(1906 - 1945)
Who stands firm? Only the one for whom
the final standard is not his reason, his principles, his
conscience, his freedom, his virtue, but who is ready to
sacrifice all these, when in faith and sole allegiance
to God he is called to obedient and responsible action:
the responsible person, whose life will be nothing but
an answer to God's question and call.
Protestant theologian Dietrich Bonhoeffer
stands out among the Christian leaders during the Nazi era,
for he was one of the few to actively resist the racist actions
of the Nazi regime. In addition to his legacy of courageous
opposition to Nazism, Bonhoeffer's theological writings are
still widely read in Christian communities throughout the
- Hitler Rises to Power
- Selected Bibliography
for Dietrich Bonhoeffer
Dietrich Bonhoeffer was the sixth child
of Karl and Paula Bonhoeffer, born in Breslau, Germany,
on February 4, 1906. He completed his studies in Tübingen
and Berlin. In 1928,
he served as vicar in the German parish in Barcelona; and
in 1930, he completed his theological examinations at Union
Seminary in New York. During this period, he became active
in the ecumenical movement and accumulated international
contacts that would later aid his efforts in the resistance.
In 1931, Bonhoeffer took a teaching position
with the theological faculty in Berlin. There he produced
many of his theological writings, in which he took a traditional
viewpoint in Jewish-Christian
relations, believing that the Jewish people must ultimately
accept Jesus as the Messiah. This theological
work greatly increased his prominence in the Christian German
Rises to Power
After years of political instability under
the Weimar republic, most Christian institutions were relieved
with the ascent of the nationalistic Nazi dictatorship. The
German Evangelical Church, the foremost Protestant church
in Germany, welcomed Hitler's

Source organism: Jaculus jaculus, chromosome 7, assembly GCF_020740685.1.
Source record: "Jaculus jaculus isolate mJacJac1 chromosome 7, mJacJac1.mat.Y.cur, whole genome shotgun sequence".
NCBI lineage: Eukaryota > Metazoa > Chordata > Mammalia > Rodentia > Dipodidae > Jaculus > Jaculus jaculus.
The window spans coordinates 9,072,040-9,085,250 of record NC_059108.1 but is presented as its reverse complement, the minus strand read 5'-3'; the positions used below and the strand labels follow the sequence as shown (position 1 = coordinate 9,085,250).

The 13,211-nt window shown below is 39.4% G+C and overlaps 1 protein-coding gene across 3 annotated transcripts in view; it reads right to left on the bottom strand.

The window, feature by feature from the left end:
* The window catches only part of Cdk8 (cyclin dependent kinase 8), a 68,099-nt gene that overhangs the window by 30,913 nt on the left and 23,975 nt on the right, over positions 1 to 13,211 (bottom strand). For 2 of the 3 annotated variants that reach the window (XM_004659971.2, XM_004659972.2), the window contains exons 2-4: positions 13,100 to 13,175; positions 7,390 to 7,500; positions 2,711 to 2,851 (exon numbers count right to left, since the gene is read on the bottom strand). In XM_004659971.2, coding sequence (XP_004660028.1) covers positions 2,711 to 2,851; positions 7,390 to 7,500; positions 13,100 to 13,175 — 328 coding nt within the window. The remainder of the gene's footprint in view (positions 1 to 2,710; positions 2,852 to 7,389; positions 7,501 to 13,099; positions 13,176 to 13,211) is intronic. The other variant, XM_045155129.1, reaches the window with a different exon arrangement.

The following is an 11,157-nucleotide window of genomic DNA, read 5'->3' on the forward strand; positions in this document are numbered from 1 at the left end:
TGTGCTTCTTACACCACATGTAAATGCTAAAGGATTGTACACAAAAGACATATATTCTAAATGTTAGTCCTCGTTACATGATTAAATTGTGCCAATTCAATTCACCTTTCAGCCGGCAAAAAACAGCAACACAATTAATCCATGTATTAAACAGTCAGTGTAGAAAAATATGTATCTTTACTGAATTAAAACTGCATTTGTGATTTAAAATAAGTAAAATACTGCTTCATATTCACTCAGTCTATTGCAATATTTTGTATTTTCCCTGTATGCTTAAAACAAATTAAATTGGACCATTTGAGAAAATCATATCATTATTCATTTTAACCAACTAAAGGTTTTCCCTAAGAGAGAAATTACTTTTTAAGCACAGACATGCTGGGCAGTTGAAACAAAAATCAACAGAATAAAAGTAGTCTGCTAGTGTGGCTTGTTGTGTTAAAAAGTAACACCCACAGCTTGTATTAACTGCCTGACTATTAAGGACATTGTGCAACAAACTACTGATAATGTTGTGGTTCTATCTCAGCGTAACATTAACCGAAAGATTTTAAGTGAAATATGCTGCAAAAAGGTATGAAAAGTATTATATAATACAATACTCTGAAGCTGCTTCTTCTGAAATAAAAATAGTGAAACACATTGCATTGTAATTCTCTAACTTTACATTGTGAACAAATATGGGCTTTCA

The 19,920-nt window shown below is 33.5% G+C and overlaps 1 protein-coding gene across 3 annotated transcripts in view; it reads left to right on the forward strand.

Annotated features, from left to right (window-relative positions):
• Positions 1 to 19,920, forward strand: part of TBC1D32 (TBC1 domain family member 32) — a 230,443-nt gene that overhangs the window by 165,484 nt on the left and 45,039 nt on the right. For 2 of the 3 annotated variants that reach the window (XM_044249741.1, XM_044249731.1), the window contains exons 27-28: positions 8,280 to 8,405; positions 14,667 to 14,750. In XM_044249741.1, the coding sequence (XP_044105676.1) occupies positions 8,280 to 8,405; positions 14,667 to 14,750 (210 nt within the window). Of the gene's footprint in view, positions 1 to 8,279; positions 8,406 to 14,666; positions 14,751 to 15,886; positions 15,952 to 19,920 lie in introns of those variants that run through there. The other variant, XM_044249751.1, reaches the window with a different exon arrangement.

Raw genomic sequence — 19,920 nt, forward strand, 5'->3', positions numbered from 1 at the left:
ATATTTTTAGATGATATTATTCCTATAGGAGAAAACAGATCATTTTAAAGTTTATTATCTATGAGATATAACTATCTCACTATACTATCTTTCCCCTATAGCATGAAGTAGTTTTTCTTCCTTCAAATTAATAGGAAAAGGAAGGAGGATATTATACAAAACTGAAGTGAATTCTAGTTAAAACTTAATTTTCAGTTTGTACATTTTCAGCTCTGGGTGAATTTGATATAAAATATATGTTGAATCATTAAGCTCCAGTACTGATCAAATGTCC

government in 1933. Dietrich Bonhoeffer, however, although
a member of the German Evangelical Church, was not complacent.
In his April 1933 essay, The Church and the Jewish Question,
he assailed Nazi state persecution.
Bonhoeffer's defense of the Jews, however,
was based on Christian supersessionism - the Christian belief
that Christianity had superseded Judaism as the new chosen people of God. Despite his outspoken defense
of victims of Nazi persecution, Bonhoeffer still maintained,
on a religious level, that the "Jewish question"
would ultimately be solved through Jewish conversion to Christianity.
The Church strongly advocated this view, as did the ecumenical
movements most responsible for aiding Jewish refugees fleeing
In The Church and the Jewish Question (1933),
Bonhoeffer pledged to fight political injustice. The Nazi
injustice must not go unquestioned, and the victims of this
injustice must not go unaided, regardless of their religion,
ascent, non-Aryans were prohibited from taking parish posts,
and when Bonhoeffer was offered such a post in the fall of
1933, he refused it in protest of the racist policy. Disheartened
by the German Church's complacency with the Nazi regime,
he decided to accept a position at a German-speaking congregation
The opponents of Nazi interference in Church
affairs formed the "Confessing Church," and some
members, including Bonhoeffer, advocated open resistance
against Nazism. The more moderate Protestants made what they
saw as necessary compromises to retain their clerical authority
despite expanding Nazi control. But under increasing Gestapo scrutiny, the Confessing Church was soon immobilized.
Bonhoeffer returned to Germany to teach
at Finkenwalde, a Confessing Church seminary, where he continued
to train clergy for the Confessing Church. But the official
church barred his students from taking its clerical posts.
In August 1937, the regime announced the Himmler Decree,
which declared the training and examination of Confessing